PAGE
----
“While My Guitar Gently Weeps” (1968) set a new standard of songwriting quality for George, and began a decades-long friendship and musical collaboration with fellow legend Eric Clapton. With the release of “Something” (the only Beatle song ever covered by Frank Sinatra) and “Here Comes The Sun on Abbey Road” (1969), George hit his stride as a songwriter, setting the stage for his solo career. “All Things Must Pass” starts and dominates George’s that era, featuring the megahit “My Sweet Lord,” an ecumenical tour de force of devotional rock and near-perfect ear candy.

George never had the personality or vocals to front a band or tour consistently, and even in the Beatle years didn’t care for stardom and self-promotion much. He always seemed more musically comfortable among equals or superiors as just one of the boys, and that direction dominated his musical life in the 80s and 90s. Sporadic solo albums were woven occasionally between tours with Eric Clapton (1992), sessions with the superstar Traveling Wilburys (1988-90), and sessions behind the wheel of serious racecars; George’s driving idol was the late Richard Petty. He and second wife Olivia” raised a son, Dhani, and saw him graduate from college just recently. The “Beatles Anthology project (1995-6), and solo works including “When We Was Fab” (1988) and “All Those Years Ago” (1981), show a George musically and peronsally comfortable with his past and present, always keenly observing and putting his feelings on the line at the same time, a real talent if ever there was one.

The horrid violation of his personal space by a knife-wielding would-be assassin in 1999 was the last, darkest spot in George’s life, and while that can’t have helped he was not well before it. Still, while there is a feeling of sadness, there is not the violence and suddenness associated with John Lennon’s death, and George did make it almost to 60 while Lennon only reached 40. Though he might have lived longer, he did live plenty, a full and interesting life, and George Harrison left the world more a more beautiful place than when he entered it. Even his exit seemed almost planned, foreshadowed by songs such as “All Things Must Pass” and “The Art of Dying” (both 1970); reports say that a nearly-finished last solo collection will appear before too long, and he had already initiated plans for a full boxed set of demos, alternates, and outtakes. As the next decade goes by and numerous 40th anniversary of the Beatles’ this-or-that milestones pass, a George Harrison Anthology will be part of any reasonable future, and a good thing I look forward to eagerly.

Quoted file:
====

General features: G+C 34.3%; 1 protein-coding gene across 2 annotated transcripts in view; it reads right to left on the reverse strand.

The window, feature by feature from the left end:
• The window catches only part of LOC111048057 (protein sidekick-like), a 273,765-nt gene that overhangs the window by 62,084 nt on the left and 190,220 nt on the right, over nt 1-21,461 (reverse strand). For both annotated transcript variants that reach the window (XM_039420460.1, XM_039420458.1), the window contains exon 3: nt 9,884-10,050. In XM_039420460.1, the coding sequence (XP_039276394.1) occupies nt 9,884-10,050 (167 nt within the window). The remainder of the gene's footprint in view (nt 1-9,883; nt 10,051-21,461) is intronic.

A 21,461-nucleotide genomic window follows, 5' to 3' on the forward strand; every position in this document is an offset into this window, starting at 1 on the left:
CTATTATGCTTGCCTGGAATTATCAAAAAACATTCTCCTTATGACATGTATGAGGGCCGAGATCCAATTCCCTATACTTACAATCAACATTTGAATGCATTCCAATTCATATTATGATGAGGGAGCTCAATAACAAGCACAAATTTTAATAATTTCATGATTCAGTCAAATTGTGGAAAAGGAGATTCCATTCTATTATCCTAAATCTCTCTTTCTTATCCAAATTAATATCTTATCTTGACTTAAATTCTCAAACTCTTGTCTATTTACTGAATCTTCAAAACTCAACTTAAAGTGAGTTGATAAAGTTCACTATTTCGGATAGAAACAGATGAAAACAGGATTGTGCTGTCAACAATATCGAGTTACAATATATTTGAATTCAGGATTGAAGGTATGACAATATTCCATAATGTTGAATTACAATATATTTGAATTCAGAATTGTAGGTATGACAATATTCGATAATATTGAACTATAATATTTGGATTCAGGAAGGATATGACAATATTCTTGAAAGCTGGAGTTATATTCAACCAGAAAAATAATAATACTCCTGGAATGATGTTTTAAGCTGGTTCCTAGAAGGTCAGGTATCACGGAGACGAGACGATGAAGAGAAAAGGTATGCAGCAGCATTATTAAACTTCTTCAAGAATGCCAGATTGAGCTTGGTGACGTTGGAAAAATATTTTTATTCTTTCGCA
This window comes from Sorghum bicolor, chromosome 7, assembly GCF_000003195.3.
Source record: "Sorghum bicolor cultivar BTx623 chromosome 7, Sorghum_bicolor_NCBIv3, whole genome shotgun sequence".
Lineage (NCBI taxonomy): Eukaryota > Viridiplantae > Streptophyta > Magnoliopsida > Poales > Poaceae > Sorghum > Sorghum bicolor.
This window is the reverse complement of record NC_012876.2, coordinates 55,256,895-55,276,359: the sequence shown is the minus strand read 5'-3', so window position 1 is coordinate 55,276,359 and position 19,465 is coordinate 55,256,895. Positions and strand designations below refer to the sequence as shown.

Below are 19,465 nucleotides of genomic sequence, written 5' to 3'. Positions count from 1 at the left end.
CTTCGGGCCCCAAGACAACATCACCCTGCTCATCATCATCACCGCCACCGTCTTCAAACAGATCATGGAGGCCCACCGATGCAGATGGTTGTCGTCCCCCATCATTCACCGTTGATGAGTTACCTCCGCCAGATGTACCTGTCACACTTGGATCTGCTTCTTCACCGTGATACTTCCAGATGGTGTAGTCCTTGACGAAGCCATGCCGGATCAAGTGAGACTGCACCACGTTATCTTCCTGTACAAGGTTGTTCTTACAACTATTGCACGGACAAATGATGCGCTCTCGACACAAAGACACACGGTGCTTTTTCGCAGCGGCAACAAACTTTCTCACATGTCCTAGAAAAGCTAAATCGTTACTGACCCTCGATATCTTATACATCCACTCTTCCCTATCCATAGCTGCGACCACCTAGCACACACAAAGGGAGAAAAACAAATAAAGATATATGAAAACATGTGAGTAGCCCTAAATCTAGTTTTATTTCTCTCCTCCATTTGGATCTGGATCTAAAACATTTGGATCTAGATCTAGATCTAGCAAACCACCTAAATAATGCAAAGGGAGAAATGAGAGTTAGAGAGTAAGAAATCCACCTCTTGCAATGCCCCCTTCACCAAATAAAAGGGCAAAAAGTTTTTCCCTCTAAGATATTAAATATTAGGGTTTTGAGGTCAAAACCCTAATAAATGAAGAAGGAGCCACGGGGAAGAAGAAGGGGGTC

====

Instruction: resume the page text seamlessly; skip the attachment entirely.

In his later years he loved gardening most of all, content to live a private life, at peace with his individual and group legacies. And if there is one song that sums up what George had to offer and who he was musically, and one recording of it ... the “Anthology 3” slow version of an acoustic “While My Guitar Gently Weeps” would be it. Solo voice, lovely quiet acoustic guitar, and a simple yet effective Hammond organ overdub ... The voice is that of an outsider, an observer, yet someone who empathizes. At least some of the time, George was being quiet because he was paying attention rather than seeking it:

I look from the wings at the play you are staging while my guitar gently weeps; As I’m sitting here doing nothing but aging, still my guitar gently weeps.

So it did, and for me, for many of us, it still does. Rest in peace, George; you are number one (“All Things Must Pass,” remastered with bonus tracks, 2001) and you have always been. Play on.